Students take a quiz on the iPads. (Photo By Lisa Paredes)

Students take a quiz on the iPads. (Photo By Lisa Paredes)

BUSD Tech Task Force Issues Recommendations To School Board

After more than a year of testing, the BUSD Tech Task Force has settled on two items to recommend for placement in Burbank Unified classrooms: SMART interactive white boards and Aver document cameras. Task force member Bob Martin and the District’s Director of Instruction and Accountability Sharon Cuseo presented these recommendations to the Board of Education recently.

“The projected roll-out is this coming summer for the first round,” commented Martin, a former Muir Middle and Burbank High English teacher who has been working for BUSD as Teacher On Special Assignment (TOSA) for Instructional Technology since 2012. “This is based on expectations of board approval.”

“Subsequent roll-outs will be determined by the second and third issuance of bond funds,” he added. “Our goal is to eventually have every classroom fitted with new technology.”

Teacher Debbie McHorney interacts with the SMART Board. (Photo By Lisa Paredes)

Teacher Debbie McHorney interacts with the SMART Board. (Photo By Lisa Paredes)

“While we do not have a definitive number of teachers willing to take on the new technology; based on conversations with teachers, our on-line survey, and interest at the October meeting where the technology was demonstrated, we believe that we will have more volunteers than available technology,” Martin explained.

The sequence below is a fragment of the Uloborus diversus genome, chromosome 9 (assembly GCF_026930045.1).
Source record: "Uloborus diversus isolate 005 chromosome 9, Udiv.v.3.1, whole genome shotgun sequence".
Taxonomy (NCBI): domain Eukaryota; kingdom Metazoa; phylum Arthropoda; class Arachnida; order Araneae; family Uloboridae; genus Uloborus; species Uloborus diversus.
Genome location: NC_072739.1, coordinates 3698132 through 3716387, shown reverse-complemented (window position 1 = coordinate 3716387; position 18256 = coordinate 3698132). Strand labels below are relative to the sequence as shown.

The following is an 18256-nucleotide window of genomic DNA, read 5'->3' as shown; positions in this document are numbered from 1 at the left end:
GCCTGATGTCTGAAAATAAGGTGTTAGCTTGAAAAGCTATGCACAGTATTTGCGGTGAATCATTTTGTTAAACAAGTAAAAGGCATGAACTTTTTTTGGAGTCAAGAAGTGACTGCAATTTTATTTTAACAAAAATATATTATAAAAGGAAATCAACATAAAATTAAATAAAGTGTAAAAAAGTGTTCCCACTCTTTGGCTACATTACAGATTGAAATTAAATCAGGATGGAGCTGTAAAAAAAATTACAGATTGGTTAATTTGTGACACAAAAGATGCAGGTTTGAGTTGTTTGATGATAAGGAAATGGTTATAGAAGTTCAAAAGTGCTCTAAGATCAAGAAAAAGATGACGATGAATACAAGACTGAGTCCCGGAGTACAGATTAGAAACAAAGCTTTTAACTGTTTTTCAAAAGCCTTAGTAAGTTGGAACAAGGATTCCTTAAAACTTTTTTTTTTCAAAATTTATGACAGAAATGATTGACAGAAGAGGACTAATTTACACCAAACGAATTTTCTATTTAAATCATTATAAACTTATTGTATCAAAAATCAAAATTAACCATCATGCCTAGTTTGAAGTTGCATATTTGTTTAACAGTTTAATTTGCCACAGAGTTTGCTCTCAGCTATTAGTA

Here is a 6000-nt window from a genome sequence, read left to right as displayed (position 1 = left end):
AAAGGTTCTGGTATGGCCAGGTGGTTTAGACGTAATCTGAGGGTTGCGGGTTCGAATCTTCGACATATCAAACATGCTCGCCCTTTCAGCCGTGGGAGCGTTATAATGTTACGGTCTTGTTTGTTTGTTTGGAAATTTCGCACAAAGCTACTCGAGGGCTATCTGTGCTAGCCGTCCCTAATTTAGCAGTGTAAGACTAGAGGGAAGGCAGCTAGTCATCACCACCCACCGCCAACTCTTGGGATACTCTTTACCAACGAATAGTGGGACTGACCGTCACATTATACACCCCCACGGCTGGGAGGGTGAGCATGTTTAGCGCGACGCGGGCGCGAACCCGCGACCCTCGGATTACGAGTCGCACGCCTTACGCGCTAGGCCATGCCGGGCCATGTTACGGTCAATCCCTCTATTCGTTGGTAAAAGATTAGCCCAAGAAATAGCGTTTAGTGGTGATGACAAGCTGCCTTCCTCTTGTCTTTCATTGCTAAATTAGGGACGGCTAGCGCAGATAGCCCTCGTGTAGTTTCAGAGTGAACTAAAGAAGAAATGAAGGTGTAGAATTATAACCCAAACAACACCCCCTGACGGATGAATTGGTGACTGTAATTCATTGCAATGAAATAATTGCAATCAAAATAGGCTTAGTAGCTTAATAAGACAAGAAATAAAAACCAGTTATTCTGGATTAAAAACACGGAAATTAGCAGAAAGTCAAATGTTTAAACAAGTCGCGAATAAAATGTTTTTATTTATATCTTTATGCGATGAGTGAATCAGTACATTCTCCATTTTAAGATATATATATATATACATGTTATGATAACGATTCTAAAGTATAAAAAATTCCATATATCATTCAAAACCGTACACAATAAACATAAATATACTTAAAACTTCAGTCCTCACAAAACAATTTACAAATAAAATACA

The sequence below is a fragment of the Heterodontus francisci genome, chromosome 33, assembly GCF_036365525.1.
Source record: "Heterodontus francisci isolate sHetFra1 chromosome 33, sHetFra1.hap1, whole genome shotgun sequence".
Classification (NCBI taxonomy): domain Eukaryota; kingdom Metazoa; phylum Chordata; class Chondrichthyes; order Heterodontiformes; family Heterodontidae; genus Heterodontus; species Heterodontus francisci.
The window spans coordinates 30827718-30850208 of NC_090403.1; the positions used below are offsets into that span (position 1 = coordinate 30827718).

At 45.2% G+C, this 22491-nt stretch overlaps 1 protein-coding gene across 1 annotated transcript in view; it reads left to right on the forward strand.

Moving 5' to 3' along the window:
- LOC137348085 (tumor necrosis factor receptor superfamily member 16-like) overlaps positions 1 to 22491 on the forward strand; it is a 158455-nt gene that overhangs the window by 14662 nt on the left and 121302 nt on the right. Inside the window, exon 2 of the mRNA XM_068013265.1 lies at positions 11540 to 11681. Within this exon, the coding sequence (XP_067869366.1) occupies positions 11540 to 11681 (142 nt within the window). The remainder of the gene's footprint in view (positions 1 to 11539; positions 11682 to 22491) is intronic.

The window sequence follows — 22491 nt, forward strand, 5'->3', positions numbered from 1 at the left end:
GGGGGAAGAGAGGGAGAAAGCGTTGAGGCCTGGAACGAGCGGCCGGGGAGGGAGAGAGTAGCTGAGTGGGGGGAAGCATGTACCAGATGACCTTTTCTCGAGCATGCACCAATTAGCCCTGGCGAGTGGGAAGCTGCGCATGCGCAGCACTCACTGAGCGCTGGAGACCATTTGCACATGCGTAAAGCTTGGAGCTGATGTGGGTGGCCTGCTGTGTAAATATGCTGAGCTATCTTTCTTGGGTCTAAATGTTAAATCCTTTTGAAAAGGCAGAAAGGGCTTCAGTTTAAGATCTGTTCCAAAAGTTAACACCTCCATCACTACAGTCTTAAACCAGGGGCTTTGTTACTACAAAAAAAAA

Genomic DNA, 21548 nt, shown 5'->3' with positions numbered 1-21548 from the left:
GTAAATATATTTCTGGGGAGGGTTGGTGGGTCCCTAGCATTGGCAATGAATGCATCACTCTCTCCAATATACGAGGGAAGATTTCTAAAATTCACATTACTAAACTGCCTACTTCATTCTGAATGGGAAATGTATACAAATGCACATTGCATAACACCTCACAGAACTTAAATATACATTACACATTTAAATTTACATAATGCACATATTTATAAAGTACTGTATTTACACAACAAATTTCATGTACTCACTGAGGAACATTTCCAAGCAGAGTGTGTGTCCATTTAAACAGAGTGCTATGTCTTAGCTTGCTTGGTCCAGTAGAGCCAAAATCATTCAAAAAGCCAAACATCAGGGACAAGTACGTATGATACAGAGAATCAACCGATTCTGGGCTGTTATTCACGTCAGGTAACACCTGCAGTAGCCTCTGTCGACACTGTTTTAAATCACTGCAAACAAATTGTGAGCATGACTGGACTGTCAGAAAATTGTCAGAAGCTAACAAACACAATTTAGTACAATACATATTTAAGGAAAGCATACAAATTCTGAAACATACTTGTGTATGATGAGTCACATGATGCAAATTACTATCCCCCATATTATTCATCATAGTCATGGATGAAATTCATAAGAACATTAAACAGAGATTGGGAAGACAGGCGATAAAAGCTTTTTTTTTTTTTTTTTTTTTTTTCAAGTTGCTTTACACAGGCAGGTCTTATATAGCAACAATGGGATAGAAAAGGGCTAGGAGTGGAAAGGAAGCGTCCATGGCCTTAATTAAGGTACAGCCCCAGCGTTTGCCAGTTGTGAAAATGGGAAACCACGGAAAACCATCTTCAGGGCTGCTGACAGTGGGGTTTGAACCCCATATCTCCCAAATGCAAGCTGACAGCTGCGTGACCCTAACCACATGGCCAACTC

The cost to outfit an individual classroom with an interactive white board, a document camera, an audio system and an interactive response solution for teachers and students, including labor, is approximately $10,000, according to Charles Poovakan, Director of Information Technology and Educational Support for the district.

While the current plan is limited to 20 classrooms because of the $200,000 budget the task force was initially given, the cost for complete district-wide implementation of the initial elements is expected to be close to nine million dollars, for over 800 areas in schools and offices, Poovakan explained.

The technology funds in the first issuance of the Measure S bond are being used to strengthen the infrastructure required for the 21st Century Classroom and typical daily operations. A relatively small allotment of funds in the first phase of the bond is planned for use to purchase the actual technology items.

Burroughs teacher Kevin Hiatt uses the Aver document camera daily. (Photo By Lisa Paredes)

Burroughs teacher Kevin Hiatt uses the Aver document camera daily. (Photo By Lisa Paredes)

Eight teachers who tested the items for the task force will be among the first to receive the new technology. The other 12 systems will be placed at eight elementary schools, the Burbank Adult School, Monterey High School, Community Day School and the District Office.

“Anything you can do on a computer you can do on the SMART Board,” commented Burroughs High School teacher Debbie McHorney, who is also the high school JV Girls Basketball coach. “You can write right on the board, mark it up, with a pen or your finger.”

McHorney also finds Google Docs very useful to ask study questions of her students. She uses the voice amplifier system that came with the SMART Board, so she doesn’t have to stress her voice to be heard clearly throughout the classroom.